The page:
She did see her father again in 1876 when stopping in Ursina for a few hours while traveling during the nation's centennial celebration. During that visit, Mary met her stepmother Sarah and said "my relations with her that day were pleasant enough -- that is the only time I ever met her."
From the mid-1880s to about 1902, her father came for visits at intervals of time, and Mary provided him with nursing and board.
Stricken with obstruction of his bladder, Jacob died on Sept. 22, 1915 at the age of 70.
In her final years, Mary resided in Galloway. Mary died on Jan. 13, 1940, at the age of 91, due to exhaustion of old age. She rests in the Alton Cemetery in Franklin County. Mrs. Carl Dellinger of Galloway signed her official Ohio death certificate.
~ Stepson George Andrew Bookman ~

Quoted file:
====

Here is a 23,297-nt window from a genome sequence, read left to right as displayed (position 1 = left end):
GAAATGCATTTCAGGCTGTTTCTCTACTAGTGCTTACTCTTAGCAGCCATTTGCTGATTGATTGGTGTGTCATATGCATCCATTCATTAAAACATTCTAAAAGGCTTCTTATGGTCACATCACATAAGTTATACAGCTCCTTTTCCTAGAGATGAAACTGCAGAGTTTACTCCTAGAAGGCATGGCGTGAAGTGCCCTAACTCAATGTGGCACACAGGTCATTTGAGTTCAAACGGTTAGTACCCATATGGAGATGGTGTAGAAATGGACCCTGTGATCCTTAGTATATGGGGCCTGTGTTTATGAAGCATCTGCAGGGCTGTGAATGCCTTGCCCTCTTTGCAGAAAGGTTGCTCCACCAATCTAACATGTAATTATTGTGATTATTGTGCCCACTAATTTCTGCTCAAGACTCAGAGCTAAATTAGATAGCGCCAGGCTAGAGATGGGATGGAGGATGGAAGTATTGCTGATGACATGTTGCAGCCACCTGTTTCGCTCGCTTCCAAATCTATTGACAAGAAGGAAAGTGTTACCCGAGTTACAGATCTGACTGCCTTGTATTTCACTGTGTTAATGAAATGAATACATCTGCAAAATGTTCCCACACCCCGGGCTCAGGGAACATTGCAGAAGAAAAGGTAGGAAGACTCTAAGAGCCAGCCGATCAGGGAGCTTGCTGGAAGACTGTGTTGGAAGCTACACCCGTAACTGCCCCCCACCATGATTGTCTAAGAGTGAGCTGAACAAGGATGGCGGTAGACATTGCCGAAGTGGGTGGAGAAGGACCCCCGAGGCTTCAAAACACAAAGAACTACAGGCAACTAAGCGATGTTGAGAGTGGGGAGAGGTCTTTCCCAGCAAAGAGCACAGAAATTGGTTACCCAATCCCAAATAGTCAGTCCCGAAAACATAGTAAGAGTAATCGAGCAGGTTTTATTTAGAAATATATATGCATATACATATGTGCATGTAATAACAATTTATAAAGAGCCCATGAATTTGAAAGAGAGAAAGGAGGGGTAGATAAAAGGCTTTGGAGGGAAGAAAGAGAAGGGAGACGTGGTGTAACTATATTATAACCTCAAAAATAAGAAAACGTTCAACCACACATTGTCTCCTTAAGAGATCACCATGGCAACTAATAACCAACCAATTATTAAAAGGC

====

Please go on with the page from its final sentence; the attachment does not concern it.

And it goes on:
Stepson George Andrew Bookman (1850-1905?), also known as "George W. Bookman," was born on March 21, 1850. In 1870, at the age of 24, he was a photographer and lived with his 47-year-old father in Salisbury, Somerset County. The Somerset Herald reported in early December 1873 that "Improvements still go on slowly in our town. Mr. Bookman will soon be ready to occupy his new house; he is pushing the work rapidly day and night. He intends opening a photographic gallery in his new building."
As an adult, George resided in Columbus, Franklin County, OH and then in Carlisle, PA.
He later went to St. Louis, MO. His last known address was 5576 Vernon Avenue in St. Louis. In 1905, he disappeared "mysteriously" in St. Louis when coming home from a nighttime lodge meeting. Friends found his coat, hat and watch chain and believed he had been murdered.
More will be added here when learned.
~ Stepdaughter Susanna J. Bookman ~
Stepdaughter Susanna J. Bookman (1852-1862) was born on July 27, 1852.
At the age of 10, she succumbed on March 9, 1862, presumably in Clear Springs, Washington County, MD, just four days after the death of her younger sister Barbara.
~ Stepdaughter Barbara E. Bookman ~
Stepdaughter Barbara E. Bookman (1856-1862) was born on Dec. 29, 1856.
She died on March 5, 1862 near Clear Springs, Washington County, MD, at the age of five.
~ Son Eli Abbott Bookman ~